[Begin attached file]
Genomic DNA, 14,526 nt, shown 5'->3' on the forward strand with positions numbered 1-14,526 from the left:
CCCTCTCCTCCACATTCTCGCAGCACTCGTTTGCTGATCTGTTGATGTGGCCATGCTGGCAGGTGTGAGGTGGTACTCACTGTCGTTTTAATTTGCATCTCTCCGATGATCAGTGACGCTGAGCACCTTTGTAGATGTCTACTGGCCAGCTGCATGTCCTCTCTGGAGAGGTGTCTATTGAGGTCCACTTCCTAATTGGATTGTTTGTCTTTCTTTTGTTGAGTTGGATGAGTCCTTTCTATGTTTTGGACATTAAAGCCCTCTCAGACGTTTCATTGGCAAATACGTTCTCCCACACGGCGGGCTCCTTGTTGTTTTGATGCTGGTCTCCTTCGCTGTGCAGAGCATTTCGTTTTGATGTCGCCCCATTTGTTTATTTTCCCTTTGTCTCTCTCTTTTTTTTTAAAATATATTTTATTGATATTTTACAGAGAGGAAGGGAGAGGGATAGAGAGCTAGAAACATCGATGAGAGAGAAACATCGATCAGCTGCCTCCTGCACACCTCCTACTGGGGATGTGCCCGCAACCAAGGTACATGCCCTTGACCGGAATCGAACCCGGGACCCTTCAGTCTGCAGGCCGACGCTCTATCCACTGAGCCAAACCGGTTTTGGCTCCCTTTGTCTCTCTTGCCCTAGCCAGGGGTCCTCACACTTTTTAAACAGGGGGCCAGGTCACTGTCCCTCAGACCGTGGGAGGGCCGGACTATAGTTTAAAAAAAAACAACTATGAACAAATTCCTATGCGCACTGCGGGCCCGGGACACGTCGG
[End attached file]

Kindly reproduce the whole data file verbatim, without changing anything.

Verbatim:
Genomic DNA, 14,526 nt, shown 5'->3' on the forward strand with positions numbered 1-14,526 from the left:
CCCTCTCCTCCACATTCTCGCAGCACTCGTTTGCTGATCTGTTGATGTGGCCATGCTGGCAGGTGTGAGGTGGTACTCACTGTCGTTTTAATTTGCATCTCTCCGATGATCAGTGACGCTGAGCACCTTTGTAGATGTCTACTGGCCAGCTGCATGTCCTCTCTGGAGAGGTGTCTATTGAGGTCCACTTCCTAATTGGATTGTTTGTCTTTCTTTTGTTGAGTTGGATGAGTCCTTTCTATGTTTTGGACATTAAAGCCCTCTCAGACGTTTCATTGGCAAATACGTTCTCCCACACGGCGGGCTCCTTGTTGTTTTGATGCTGGTCTCCTTCGCTGTGCAGAGCATTTCGTTTTGATGTCGCCCCATTTGTTTATTTTCCCTTTGTCTCTCTCTTTTTTTTTAAAATATATTTTATTGATATTTTACAGAGAGGAAGGGAGAGGGATAGAGAGCTAGAAACATCGATGAGAGAGAAACATCGATCAGCTGCCTCCTGCACACCTCCTACTGGGGATGTGCCCGCAACCAAGGTACATGCCCTTGACCGGAATCGAACCCGGGACCCTTCAGTCTGCAGGCCGACGCTCTATCCACTGAGCCAAACCGGTTTTGGCTCCCTTTGTCTCTCTTGCCCTAGCCAGGGGTCCTCACACTTTTTAAACAGGGGGCCAGGTCACTGTCCCTCAGACCGTGGGAGGGCCGGACTATAGTTTAAAAAAAAACAACTATGAACAAATTCCTATGCGCACTGCGGGCCCGGGACACGTCGG